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November 18, 2020 @ 11:26 +03:00
China’s push to internationalize the yuan will be driven by two things — funds flowing into the country and a relaxation of rules that restrict the Chinese currency from moving abroad, said the chief executive of BNP Paribas China.
The yuan is unlike other major currencies such as the U.S. dollar or the Japanese yen, which have floating exchange rates and are determined by market forces though supply and demand.
China maintains strict control of the onshore yuan’s trading rate on the mainland. The offshore yuan —which trades outside the mainland, mostly in Hong Kong and Singapore — is influenced by demand and supply, but that volume is comparatively small.
The yuan isn’t expected to unseat the dollar anytime soon, but its prominence is rising in global reserves and international trade owing to Beijing’s growing economic influence. The yuan is said to be the sixth most used currency in international payments and is used to settle about 20% of China’s trade.
Globalization of the yuan “will be driven by two things: One is the incoming funds into this country, and then the Chinese government and also the [People’s Bank of China] need to relax to allow the renminbi to go outside,” CG Lai said on Tuesday, referring to another name for the Chinese currency. His remarks came during a discussion at CNBC’s annual East Tech West conference, which is being held this year both remotely and on the ground in the Nansha district of Guangzhou, China.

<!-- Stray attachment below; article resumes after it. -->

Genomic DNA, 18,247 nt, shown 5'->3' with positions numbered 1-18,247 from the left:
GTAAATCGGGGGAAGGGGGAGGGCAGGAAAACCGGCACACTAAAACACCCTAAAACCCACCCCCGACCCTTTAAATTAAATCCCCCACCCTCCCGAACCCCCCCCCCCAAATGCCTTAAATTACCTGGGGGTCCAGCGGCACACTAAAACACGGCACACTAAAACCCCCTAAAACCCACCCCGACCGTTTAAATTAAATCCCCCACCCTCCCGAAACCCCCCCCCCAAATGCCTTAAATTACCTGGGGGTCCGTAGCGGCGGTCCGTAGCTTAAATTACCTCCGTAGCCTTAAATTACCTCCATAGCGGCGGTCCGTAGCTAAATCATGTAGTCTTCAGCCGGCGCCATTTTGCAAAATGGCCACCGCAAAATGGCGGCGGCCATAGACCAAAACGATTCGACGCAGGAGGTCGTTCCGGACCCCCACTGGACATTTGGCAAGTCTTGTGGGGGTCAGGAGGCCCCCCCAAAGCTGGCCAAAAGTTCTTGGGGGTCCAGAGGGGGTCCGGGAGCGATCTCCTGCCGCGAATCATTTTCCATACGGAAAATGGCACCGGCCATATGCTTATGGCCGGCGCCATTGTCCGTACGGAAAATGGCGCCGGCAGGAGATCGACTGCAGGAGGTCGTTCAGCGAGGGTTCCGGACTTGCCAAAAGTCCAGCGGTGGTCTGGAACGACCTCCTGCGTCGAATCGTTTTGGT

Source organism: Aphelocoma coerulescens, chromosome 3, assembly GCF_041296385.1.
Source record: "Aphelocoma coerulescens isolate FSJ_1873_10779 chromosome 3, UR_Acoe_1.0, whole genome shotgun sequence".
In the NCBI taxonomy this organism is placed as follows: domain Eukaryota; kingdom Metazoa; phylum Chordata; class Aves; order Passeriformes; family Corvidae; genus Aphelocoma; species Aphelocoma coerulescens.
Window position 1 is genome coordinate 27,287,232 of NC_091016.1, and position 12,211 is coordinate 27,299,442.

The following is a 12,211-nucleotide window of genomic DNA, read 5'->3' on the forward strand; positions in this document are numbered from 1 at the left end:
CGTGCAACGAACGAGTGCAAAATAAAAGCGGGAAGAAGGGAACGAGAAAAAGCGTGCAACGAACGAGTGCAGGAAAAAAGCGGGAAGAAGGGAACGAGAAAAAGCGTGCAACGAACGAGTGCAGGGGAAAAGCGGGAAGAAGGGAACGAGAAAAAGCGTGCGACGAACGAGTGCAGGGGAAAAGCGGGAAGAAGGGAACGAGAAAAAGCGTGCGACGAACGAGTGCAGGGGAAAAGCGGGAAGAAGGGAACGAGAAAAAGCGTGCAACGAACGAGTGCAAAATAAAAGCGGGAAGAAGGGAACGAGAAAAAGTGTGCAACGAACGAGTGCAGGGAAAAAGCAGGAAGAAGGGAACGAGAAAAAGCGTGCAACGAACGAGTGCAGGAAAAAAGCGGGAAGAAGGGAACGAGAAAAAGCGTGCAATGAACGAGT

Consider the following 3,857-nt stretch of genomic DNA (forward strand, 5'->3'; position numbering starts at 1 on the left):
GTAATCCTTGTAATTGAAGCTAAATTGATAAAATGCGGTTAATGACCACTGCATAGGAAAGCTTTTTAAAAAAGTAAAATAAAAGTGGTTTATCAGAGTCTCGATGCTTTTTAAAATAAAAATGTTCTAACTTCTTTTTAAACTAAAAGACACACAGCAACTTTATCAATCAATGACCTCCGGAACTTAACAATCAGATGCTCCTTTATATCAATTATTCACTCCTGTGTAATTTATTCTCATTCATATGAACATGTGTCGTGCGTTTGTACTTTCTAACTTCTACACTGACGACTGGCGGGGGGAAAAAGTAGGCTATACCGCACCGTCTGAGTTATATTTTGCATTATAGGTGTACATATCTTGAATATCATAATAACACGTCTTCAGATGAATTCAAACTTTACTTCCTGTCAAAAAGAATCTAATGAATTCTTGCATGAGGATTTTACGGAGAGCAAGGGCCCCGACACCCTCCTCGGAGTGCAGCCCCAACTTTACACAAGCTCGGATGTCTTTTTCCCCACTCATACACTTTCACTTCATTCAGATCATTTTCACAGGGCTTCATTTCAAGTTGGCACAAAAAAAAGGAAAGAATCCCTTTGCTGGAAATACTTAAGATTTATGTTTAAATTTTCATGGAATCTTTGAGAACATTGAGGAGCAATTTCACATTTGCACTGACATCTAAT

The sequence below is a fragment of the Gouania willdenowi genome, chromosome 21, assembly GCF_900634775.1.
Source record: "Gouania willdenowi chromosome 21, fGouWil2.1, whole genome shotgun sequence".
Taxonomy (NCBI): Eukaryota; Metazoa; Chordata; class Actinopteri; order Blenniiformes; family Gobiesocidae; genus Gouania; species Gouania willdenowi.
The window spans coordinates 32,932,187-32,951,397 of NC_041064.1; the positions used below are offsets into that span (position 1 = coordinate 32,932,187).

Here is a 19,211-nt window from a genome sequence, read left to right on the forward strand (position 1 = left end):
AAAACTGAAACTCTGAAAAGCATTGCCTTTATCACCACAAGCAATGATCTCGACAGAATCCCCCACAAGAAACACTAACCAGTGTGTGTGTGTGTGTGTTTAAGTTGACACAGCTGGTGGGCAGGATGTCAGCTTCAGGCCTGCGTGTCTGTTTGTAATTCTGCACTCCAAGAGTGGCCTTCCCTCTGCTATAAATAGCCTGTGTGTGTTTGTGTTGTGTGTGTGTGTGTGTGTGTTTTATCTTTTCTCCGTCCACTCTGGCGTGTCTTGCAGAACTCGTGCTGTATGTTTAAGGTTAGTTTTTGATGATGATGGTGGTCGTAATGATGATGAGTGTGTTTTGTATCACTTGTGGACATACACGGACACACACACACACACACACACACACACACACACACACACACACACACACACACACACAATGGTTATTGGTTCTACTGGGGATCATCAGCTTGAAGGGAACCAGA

China had previously eased trading restrictions around the yuan between 2010 and 2015, according to Lai. He explained that with funds now flowing into China, the country’s central bank “will have the flexibility to allow the renminbi to go outside.”
China devalued its currency in 2015 as a way to help exporters as it grappled with a softening economy and wild swings in the stock market. A cheaper currency makes a country’s exports cheaper and more competitive. Subsequently, Beijing cracked down to halt capital outflows from China.
Other investors have said that the yuan is currently attractive and is expected to strengthen on account of capital inflows, economic growth and balance of payments.
BNP Paribas says 2 things must happen for the yuan to go global, CNBC, Nov 18